Sprawl Ain't All

Want to know what 'conservation development' means? Then head to the Lady Bird Johnson Wildflower Center Aug. 31 and Sept. 1, or – if you're interested, but not that interested – just read this story.

Can it be? An approach to building subdivisions that also preserves environmentally valuable open space? While "conservation development" might seem like an oxymoron, in fact it's a workable land-use approach that soon could be encouraged by a new Travis County ordinance. The crux of the concept is to cluster houses and infrastructure on part of a site, while permanently protecting the larger portion of the land and linking it to other green spaces and corridors.

A symposium on conservation development will be held Thursday and Friday, Aug. 31 and Sept. 1 at the Lady Bird Johnson Wildflower Center. The conference, which focuses on economically feasible implementation, should be of interest to community leaders and environmental activists, as well as landowners, developers, and the professionals who plan, design, and build residential developments.

New subdivisions in semirural areas – such as ranchland in and around outlying Travis Co. – destroy wildlife habitat and native Texas plants, not to mention the beauty of the landscape. Whose heart has not sunk on a country drive upon seeing that a formerly bucolic vista has been "improved" into a grid of identical beige-on-beige starter homes? Conservation development, a national movement slowly gaining traction in Texas, offers a way to have our natural open space and build on it too. While it won't satisfy purists, its strength lies in its bipartisan appeal to environmentalists and developers, country folk and city folk, the reds and the blues. "Texas leads the nation in urban sprawl, with hundreds of thousands of acres of farmland lost to development every year," said Susan Rieff, executive director of the Wildflower Center, in citing the need to protect open space.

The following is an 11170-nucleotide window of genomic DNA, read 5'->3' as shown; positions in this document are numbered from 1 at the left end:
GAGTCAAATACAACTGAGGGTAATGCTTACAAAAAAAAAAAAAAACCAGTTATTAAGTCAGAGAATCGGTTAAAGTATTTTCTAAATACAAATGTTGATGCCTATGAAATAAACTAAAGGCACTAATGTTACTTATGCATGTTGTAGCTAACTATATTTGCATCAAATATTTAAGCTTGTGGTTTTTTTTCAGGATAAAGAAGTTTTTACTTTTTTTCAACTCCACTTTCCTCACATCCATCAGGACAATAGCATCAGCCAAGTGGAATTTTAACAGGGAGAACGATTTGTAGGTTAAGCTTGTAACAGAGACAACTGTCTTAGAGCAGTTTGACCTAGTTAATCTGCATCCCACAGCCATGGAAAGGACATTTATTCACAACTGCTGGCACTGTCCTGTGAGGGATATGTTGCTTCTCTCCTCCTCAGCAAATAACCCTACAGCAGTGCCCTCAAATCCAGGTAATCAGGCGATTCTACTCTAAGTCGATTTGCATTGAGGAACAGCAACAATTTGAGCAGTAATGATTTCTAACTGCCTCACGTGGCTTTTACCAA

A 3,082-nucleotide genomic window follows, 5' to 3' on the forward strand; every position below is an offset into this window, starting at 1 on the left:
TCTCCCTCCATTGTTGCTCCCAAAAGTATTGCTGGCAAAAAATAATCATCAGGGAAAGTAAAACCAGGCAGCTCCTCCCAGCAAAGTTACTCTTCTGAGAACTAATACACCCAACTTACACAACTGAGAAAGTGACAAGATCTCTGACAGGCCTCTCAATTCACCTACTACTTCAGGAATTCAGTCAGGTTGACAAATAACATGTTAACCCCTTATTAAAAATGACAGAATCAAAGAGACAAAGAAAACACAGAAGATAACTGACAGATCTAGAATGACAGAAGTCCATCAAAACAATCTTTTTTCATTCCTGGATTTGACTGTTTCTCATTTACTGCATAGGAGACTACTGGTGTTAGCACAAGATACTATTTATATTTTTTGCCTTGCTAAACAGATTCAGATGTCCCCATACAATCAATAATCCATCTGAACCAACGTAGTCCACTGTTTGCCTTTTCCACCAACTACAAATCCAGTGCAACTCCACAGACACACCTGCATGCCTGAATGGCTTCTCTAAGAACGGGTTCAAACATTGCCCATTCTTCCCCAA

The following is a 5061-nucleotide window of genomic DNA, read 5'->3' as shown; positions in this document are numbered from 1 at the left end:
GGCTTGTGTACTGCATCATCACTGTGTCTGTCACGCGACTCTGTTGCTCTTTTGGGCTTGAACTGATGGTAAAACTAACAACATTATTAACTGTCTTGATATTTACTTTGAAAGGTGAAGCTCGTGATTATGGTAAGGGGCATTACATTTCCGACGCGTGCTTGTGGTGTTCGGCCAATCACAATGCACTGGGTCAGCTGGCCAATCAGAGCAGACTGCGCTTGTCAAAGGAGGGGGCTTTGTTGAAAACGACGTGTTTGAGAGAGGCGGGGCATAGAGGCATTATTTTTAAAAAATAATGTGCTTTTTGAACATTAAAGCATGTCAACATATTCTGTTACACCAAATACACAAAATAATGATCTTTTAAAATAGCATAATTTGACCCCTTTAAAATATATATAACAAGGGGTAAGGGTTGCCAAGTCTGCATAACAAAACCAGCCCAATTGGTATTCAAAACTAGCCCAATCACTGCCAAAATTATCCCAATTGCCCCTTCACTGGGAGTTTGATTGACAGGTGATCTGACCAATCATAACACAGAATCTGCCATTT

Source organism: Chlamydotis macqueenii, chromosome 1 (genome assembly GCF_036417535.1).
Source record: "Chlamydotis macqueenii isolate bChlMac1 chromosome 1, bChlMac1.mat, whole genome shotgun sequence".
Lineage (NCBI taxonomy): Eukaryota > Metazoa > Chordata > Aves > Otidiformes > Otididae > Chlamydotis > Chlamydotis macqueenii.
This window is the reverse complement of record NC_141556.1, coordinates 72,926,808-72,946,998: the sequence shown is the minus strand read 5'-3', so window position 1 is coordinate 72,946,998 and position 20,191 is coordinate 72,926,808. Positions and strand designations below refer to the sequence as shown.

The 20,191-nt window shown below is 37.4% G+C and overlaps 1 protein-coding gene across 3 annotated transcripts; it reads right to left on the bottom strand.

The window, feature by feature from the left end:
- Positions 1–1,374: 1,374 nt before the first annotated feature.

The symposium starts Thursday afternoon, with a hands-on workshop on how to design a conservation subdivision in Travis Co. Friday topics include lessons learned from conservation subdivisions around the country, info on how preserved natural areas can positively affect adjoining property values, and the proposed new Travis Co. ordinance. A Saturday morning field trip will visit a development using conservation design principles, the Preserve at Walnut Springs in Johnson City.

The city of Dripping Springs passed a conservation development ordinance in 2005, and a conservation development ordinance is currently under consideration by the Travis Co. Commissioners Court, which has set a public hearing for Sept. 5.

For more info on the program and speakers for the 2006 Conservation Development Symposium, as well as online registration, visit www.wildflower.org.

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More conservation development
Save as We Pave?
Save as We Pave?
Travis County hopes 'conservation development' can limit polluting sprawl

Katherine Gregor, Oct. 20, 2006

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subdivisions, conservation development, Lady Bird Johnson Wildflower Center

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